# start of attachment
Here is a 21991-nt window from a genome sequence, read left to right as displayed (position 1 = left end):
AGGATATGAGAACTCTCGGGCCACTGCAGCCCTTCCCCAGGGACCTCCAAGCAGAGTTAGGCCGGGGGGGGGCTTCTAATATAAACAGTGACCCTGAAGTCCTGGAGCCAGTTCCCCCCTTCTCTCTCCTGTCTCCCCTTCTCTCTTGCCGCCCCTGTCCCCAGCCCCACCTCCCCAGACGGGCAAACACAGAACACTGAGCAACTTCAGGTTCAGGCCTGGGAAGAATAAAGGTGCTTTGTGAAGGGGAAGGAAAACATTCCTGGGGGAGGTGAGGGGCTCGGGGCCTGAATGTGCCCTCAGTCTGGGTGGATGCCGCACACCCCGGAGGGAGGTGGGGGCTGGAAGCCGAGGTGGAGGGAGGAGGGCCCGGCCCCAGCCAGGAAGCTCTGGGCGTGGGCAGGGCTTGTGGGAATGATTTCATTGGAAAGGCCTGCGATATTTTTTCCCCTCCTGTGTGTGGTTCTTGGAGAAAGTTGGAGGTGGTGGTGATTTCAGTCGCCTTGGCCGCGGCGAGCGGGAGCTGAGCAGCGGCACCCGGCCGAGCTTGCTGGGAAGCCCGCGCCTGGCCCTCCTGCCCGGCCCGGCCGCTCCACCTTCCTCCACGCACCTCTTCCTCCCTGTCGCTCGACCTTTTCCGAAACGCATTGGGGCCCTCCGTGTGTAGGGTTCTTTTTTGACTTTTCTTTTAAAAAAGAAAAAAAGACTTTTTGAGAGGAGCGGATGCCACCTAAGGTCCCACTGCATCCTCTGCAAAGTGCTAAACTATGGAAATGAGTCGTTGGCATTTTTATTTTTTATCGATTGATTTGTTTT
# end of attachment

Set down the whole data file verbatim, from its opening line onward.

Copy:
Here is a 21991-nt window from a genome sequence, read left to right as displayed (position 1 = left end):
AGGATATGAGAACTCTCGGGCCACTGCAGCCCTTCCCCAGGGACCTCCAAGCAGAGTTAGGCCGGGGGGGGGCTTCTAATATAAACAGTGACCCTGAAGTCCTGGAGCCAGTTCCCCCCTTCTCTCTCCTGTCTCCCCTTCTCTCTTGCCGCCCCTGTCCCCAGCCCCACCTCCCCAGACGGGCAAACACAGAACACTGAGCAACTTCAGGTTCAGGCCTGGGAAGAATAAAGGTGCTTTGTGAAGGGGAAGGAAAACATTCCTGGGGGAGGTGAGGGGCTCGGGGCCTGAATGTGCCCTCAGTCTGGGTGGATGCCGCACACCCCGGAGGGAGGTGGGGGCTGGAAGCCGAGGTGGAGGGAGGAGGGCCCGGCCCCAGCCAGGAAGCTCTGGGCGTGGGCAGGGCTTGTGGGAATGATTTCATTGGAAAGGCCTGCGATATTTTTTCCCCTCCTGTGTGTGGTTCTTGGAGAAAGTTGGAGGTGGTGGTGATTTCAGTCGCCTTGGCCGCGGCGAGCGGGAGCTGAGCAGCGGCACCCGGCCGAGCTTGCTGGGAAGCCCGCGCCTGGCCCTCCTGCCCGGCCCGGCCGCTCCACCTTCCTCCACGCACCTCTTCCTCCCTGTCGCTCGACCTTTTCCGAAACGCATTGGGGCCCTCCGTGTGTAGGGTTCTTTTTTGACTTTTCTTTTAAAAAAGAAAAAAAGACTTTTTGAGAGGAGCGGATGCCACCTAAGGTCCCACTGCATCCTCTGCAAAGTGCTAAACTATGGAAATGAGTCGTTGGCATTTTTATTTTTTATCGATTGATTTGTTTT